Access to the vault will have to be provided for harvesting. A wheelbarrow, cart or vehicle will likely be required, as the volumes involved will be large. This means a large door which seals well, and a location adjacent a flat, unencumbered space for unloading and transferring the material.

The vault must be very well ventilated too. Ventilation provides the oxygen required to maintain aerobic bacterial activity, thus reducing odors. Ventilation will also evaporate excess urine and help to keep the toilet room fresh. A vent stack which draws air through the toilet seat, around and under the pile before exhausting it above the roof line will serve these purposes well. If free energies such as sun and wind can be harnessed for this purpose, operating costs will be low and reliability built in. Of course, if passive powering is not possible, the design will be forced to rely on mechanical ventilation.

The waste must not be allowed to get too cold. This means the vaults will need to maintain temperatures above normal ground and winter ambient temperatures. Temperatures approaching 90 degrees F are not too high, while 70 degrees F would be a good design target.

The last matter to consider is that the building must be built soundly and tightly. All entrances and accesses must be made vermin- and fly-proof. Door seals and gaskets must be used, a seal around the toilet seat must be used and the vault and its access doors must be weatherstripped as well. The vent piping, if used, must be screened as with all openings to the outside. Flies can be a major concern, as they can readily infest the vault and room. Spiders can cast an impenetrable web in the venting system if there is a payload of insects to harvest. Pay careful attention to the integrity of the structure!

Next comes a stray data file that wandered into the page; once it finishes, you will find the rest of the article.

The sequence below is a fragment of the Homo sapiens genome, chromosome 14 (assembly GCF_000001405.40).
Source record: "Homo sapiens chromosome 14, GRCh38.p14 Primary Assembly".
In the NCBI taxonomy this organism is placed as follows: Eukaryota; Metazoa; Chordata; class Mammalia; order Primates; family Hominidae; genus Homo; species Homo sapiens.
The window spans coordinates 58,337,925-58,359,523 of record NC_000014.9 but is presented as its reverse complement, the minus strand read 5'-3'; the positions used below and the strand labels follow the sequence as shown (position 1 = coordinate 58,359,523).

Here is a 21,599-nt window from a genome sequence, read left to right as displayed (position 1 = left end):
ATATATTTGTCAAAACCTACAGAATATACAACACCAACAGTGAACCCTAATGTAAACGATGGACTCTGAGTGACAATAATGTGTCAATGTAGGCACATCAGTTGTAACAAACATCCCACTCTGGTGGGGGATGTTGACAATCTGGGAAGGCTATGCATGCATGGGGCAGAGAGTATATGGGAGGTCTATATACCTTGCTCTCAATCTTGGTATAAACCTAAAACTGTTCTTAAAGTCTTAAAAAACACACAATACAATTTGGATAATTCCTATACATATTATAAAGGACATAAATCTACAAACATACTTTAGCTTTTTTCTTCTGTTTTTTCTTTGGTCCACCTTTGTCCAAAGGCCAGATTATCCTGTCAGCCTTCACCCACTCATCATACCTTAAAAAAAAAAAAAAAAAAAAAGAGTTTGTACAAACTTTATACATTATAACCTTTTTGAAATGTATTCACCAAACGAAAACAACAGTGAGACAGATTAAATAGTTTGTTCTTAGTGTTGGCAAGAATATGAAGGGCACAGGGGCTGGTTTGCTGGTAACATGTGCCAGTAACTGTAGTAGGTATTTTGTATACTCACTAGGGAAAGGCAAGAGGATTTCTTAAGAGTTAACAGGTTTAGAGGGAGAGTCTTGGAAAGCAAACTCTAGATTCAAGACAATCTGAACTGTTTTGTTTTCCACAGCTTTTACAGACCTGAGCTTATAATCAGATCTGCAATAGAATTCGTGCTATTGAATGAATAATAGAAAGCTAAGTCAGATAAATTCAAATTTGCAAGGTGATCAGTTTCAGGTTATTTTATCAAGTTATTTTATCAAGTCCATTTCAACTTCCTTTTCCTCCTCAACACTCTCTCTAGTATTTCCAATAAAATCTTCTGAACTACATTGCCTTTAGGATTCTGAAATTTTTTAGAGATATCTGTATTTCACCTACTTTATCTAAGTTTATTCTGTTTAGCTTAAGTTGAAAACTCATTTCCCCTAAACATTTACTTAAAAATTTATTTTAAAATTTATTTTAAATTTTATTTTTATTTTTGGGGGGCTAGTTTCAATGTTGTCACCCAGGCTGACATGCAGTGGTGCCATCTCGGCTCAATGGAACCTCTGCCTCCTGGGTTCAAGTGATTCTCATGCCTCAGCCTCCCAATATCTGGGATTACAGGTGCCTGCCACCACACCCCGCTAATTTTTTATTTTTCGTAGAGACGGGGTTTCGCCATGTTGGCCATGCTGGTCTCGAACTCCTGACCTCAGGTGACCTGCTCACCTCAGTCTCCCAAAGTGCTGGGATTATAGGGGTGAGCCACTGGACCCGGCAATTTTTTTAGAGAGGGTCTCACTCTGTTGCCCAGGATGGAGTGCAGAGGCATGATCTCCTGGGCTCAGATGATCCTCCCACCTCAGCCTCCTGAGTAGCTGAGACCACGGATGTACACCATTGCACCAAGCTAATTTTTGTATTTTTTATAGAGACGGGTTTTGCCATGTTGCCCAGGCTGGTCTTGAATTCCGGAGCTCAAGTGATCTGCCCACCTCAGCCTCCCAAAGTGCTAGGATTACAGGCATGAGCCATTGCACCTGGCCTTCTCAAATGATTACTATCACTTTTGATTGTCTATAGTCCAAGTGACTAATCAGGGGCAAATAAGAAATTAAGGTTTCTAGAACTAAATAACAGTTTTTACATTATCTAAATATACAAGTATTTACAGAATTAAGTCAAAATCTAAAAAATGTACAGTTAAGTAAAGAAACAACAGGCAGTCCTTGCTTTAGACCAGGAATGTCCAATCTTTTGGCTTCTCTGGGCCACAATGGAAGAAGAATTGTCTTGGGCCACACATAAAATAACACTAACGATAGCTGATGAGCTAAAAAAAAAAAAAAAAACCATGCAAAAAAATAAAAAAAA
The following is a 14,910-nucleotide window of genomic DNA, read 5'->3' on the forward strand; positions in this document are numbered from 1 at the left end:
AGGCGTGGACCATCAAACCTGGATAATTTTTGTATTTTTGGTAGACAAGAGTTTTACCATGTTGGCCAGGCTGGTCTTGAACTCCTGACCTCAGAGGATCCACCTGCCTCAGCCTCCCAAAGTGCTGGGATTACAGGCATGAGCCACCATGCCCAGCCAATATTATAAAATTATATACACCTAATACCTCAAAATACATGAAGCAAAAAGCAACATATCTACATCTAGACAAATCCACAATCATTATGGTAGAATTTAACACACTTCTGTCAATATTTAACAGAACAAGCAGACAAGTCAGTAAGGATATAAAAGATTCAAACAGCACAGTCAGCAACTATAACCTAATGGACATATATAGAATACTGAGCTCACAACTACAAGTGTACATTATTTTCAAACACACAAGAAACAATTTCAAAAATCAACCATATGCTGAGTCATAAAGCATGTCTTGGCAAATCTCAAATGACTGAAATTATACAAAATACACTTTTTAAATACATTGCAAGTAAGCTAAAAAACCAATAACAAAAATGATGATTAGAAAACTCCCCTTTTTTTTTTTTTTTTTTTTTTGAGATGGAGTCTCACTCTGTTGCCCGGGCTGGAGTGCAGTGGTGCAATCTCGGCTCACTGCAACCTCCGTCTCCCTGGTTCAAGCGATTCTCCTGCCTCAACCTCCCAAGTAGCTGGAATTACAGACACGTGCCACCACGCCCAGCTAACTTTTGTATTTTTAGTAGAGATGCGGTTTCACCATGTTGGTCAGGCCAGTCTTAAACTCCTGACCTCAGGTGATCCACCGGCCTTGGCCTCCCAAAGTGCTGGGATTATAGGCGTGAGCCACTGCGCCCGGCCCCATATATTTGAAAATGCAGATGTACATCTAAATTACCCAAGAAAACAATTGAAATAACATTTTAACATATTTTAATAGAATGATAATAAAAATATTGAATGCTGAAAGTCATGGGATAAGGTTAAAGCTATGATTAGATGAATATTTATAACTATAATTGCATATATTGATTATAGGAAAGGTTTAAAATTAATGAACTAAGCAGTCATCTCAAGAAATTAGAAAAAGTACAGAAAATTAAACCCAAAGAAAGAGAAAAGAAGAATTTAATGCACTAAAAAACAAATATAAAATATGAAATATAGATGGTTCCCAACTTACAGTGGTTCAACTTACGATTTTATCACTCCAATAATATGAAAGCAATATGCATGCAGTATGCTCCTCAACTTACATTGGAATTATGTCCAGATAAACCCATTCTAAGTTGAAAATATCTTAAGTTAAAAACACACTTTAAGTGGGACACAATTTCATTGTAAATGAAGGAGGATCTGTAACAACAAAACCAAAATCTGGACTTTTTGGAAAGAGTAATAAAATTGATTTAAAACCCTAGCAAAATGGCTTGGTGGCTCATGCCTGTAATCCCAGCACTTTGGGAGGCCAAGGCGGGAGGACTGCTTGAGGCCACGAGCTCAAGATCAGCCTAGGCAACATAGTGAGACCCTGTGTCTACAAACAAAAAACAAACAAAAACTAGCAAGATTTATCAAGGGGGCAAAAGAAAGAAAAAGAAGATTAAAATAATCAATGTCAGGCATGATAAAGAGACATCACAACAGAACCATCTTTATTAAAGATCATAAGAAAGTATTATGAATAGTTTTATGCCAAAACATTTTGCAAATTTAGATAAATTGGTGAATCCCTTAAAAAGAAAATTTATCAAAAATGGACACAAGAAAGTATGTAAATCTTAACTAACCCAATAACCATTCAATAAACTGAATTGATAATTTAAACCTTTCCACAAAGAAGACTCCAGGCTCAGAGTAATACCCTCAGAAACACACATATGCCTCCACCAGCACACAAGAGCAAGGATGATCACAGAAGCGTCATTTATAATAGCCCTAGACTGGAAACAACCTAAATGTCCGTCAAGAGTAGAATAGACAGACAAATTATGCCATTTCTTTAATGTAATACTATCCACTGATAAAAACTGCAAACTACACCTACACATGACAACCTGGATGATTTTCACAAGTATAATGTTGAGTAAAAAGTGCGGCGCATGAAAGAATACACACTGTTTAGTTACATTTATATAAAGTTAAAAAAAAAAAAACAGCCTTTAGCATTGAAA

Summarized, the following criterion need to be met:

· space,

· ventilation (for odors and moisture),

· heat (for breakdown, comfort and evaporation),

· integrity (to prevent unwanted vermin and pests),

· harvesting access.

To Table of Contents

Building Design

When I built my first moldering toilet it had to be placed in the central working area of the farm. There was no opportunity to add onto the farmhouse. We had no elevations to use to our advantage. The design had to be built around a modified pit setup. The space also did not allow direct solar exposure of the vault for heating.

I built a timber-frame, straw-clay structure, almost totally free of modern materials. Straw-clay walls lent themselves well to the needs of the building. Their permeability provides many air exchanges per hour to handle part of the ventilation requirements for fresh air. The mass of the walls makes heating easier. Robert Laporte of The Natural House Building Center provided the skilled know-how and practical guidance needed to apply this ancient European wall system to the project. The small size of the building required only a few framing members, so it was easier and cheaper to build with a timber frame. Since I was concerned with groundwater contamination I built a concrete foundation and vault. To take advantage of the investment in all this mass, I surrounded the foundation with closed cell insulation. Because much of the foundation was above ground, I sheathed it with galvanized sheet metal for protection from the elements. I used a solar collector and direct solar exposure through south facing windows to heat the building. To prevent overheating, we had to exclude massive summer solar gain with a large south roof overhang.

I had to design in more ventilation capacity than natural convection alone could provide. Winter sun coming in through the windows heats a 10-inch metal solar “chimney”. The solar chimney is effective only when the sun is low in the winter sky, however. In the summer a wind-driven turbine vent, of the type generally available for attic and roof ventilation, enhances airflow. A temperature-controlled automatic damper, sold as a companion to the turbine, regulates venting: it is adjusted to begin opening when the stack temperature reaches 50 degrees F and to open fully at 70 degrees F. For an extra heat boost in the winter months, we converted part of the south glazing into a solar hot air collector, directing the heated air into the room.